Humans adore stories. We also love the idea of cause and effect, and that’s why we create narratives to explain and justify the way we are, the things we do and the way we feel. It can be hard to resist creating a neat yet inaccurate backstory for yourself when, as a species, we value storytelling so highly, and because of this, it’s good to be aware of the risks. We don’t always see straight.
Narrative fallacy describes what happens when a person puts a series of circumstances, happenings or life events into a logical order so they can process it more easily. It’s an important function that helps us deal with everyday life. But now and again the linear cause and effect stories we create for ourselves – our narratives – don’t help us make sense of the world, they skew it. Life isn’t actually neat and logical, it’s almost always a muddle.
The thing is, we’re surrounded by so much information our brains are forced to put things in some kind of order to process everything and understand the world. In many ways, our lives make less sense without a strong sense of cause and effect, without a logical pattern. But sometimes this kind of instinctive ordering of the facts causes us to make mistakes.
About black swan events
The Black Swan: The Impact of the Highly Improbable is a 2007 book by Nassim Nicholas Taleb, a former financial trader. It explores the extreme impact that ‘rare and unpredictable outlier events’ have, and our tendency to find simplistic retrospective explanations for them. This is the Black Swan theory, and it taps neatly into narrative fallacy.
As Taleb himself said:
“The narrative fallacy addresses our limited ability to look at sequences of facts without weaving an explanation into them, or, equivalently, forcing a logical link, an arrow of relationship upon them. Explanations bind facts together. They make them all the more easily remembered; they help them make more sense. Where this propensity can go wrong is when it increases our impression of understanding.”
A powerful way to explain the past
So narratives give us deep, emotionally powerful reasons for our understanding of reality. And, dangerously, they can even make us think we can predict the future. If we let it, narrative can lure us into the false belief that cause and effect have been at work, especially when it taps into our deepest beliefs.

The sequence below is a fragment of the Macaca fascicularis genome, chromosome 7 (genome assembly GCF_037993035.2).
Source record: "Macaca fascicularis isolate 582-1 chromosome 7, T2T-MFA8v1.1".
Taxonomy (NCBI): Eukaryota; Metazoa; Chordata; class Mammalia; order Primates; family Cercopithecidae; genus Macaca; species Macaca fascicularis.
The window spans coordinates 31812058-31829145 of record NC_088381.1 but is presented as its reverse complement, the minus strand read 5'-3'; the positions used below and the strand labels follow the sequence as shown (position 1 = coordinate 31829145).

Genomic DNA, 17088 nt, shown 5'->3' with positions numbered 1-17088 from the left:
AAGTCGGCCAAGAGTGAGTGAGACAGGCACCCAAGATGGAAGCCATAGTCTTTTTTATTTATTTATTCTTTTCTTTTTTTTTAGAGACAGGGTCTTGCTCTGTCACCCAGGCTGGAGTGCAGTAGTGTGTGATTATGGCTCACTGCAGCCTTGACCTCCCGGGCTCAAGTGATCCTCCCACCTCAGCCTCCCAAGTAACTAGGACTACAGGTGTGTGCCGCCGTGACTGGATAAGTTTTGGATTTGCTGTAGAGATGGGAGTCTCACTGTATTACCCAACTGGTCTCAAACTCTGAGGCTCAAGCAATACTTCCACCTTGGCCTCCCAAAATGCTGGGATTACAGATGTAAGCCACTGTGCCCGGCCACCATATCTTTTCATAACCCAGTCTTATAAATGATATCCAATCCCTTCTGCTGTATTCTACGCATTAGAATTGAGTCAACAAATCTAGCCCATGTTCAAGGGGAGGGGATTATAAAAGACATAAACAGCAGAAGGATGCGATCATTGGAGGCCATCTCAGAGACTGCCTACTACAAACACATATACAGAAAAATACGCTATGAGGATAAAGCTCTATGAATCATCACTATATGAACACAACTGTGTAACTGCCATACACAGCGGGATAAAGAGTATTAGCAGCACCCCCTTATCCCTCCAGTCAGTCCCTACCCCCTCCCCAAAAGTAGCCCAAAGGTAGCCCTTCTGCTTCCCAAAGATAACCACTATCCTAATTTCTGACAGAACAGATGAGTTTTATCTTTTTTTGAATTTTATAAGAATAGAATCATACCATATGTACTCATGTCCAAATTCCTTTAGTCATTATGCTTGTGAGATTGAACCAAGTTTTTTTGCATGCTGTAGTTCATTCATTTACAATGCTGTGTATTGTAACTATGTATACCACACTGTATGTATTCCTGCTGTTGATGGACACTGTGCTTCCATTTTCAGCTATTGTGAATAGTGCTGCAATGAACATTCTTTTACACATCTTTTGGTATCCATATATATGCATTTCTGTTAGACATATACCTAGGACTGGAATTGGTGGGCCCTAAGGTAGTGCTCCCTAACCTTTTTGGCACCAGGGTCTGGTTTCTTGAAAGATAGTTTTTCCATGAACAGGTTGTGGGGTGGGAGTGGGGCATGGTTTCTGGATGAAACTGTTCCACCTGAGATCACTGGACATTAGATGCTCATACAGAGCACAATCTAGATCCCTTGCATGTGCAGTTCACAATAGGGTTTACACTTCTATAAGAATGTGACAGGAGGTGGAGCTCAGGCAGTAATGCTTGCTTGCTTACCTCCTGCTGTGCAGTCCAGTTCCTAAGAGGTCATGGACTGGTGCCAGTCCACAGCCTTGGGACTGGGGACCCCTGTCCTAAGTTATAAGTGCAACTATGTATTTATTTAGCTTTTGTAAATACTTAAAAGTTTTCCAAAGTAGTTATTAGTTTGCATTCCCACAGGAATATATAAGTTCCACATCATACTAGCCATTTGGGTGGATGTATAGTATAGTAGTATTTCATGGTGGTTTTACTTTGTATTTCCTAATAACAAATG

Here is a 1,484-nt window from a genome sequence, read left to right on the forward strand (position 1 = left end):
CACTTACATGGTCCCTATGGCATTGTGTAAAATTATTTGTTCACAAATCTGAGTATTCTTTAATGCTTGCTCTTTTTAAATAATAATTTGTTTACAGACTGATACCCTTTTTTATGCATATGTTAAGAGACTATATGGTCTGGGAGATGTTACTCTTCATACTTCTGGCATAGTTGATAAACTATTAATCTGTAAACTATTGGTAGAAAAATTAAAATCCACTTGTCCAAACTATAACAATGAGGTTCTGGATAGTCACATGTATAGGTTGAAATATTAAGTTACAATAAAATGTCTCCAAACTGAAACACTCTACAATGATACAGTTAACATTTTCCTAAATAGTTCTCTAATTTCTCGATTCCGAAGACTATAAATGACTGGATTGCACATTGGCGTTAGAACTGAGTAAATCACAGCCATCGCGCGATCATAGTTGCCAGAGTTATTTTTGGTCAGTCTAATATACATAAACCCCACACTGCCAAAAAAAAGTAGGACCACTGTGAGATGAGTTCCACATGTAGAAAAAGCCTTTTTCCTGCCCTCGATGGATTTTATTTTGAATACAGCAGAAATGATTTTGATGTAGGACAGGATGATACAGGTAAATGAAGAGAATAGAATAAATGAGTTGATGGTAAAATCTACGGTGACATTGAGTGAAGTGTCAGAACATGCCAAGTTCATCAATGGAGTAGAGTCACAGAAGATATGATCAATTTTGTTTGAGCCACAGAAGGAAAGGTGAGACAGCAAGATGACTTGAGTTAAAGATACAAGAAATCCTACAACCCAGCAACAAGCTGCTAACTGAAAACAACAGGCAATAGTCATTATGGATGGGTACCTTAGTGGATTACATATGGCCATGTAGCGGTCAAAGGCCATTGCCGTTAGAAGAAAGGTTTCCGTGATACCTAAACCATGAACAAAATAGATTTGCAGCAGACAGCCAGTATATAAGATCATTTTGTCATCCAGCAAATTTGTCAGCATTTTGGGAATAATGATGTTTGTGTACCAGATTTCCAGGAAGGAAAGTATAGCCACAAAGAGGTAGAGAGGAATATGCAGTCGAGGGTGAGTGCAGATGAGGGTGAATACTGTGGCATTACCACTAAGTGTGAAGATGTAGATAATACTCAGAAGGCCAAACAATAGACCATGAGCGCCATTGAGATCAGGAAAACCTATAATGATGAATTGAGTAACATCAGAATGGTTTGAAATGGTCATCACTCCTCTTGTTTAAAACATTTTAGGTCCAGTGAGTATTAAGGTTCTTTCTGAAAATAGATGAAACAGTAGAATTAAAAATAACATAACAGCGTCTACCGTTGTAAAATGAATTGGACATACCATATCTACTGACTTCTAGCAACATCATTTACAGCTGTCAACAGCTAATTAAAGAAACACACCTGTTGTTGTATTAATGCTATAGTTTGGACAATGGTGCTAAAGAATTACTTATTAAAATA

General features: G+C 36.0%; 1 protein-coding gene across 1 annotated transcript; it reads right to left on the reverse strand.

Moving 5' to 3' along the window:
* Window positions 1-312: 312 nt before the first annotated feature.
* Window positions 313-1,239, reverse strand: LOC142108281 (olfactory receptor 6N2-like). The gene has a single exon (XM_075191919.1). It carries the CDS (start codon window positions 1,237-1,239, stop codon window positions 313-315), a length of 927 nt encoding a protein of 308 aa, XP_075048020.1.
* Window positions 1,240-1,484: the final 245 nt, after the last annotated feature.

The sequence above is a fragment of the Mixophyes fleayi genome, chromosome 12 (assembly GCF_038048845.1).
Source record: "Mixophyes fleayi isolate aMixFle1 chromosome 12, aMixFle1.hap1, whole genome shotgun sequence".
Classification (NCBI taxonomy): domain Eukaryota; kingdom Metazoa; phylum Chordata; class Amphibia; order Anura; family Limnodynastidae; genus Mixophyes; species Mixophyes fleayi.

Here’s an example. When you think about it, a combination of working hard, supportive parenting, great coaching, being tall, and a natural gift for sport doesn’t make every single person with that background into an international basketball star, any more than simply being adopted turns everyone into a Steve Jobs.
So what are we getting so wrong when narrative fallacy rears its head? We’re completely forgetting to include real-world factors like coincidences, luck, opportunism, and simple good timing. We shorten, simplify and compact our stories and, whenever we re-tell them, we ignore the annoying details that don’t quite fit, the details that would have led, logically, to a different outcome.
When narratives go wrong
So far, so harmless. But things can go very wrong when we start to believe the past lets us predict the future with any accuracy. Some narratives are so popular, so deeply entrenched, they’re harnessed to drive political change. They affect the world’s financial systems, persuade people to make investments, and attract scientific research and funding.
We often let our love of a good story cloud our judgement and mask our rationality. We may have worked so hard and because of all our efforts, we want certain outcomes to be true. If we have huge emotional, time or money investment we are probably more primed to see what we want to see or believe what we want to believe. We look for supporting evidence and don’t see other factors that might say otherwise. This is called cognitive dissonance. It can be a slippery slope at this point as a narrative fallacy is often the way to keep that story going no matter what.
Is narrative fallacy limiting you?
If you think you might be limiting yourself by falling into this narrative fallacy trap, you can learn how to spot fallacies and focus on the facts. Out coaching can help you. We can be a sounding board for you. Drawing you out of that narrative fallacy trap and ensuring you do get your story straight. Contact us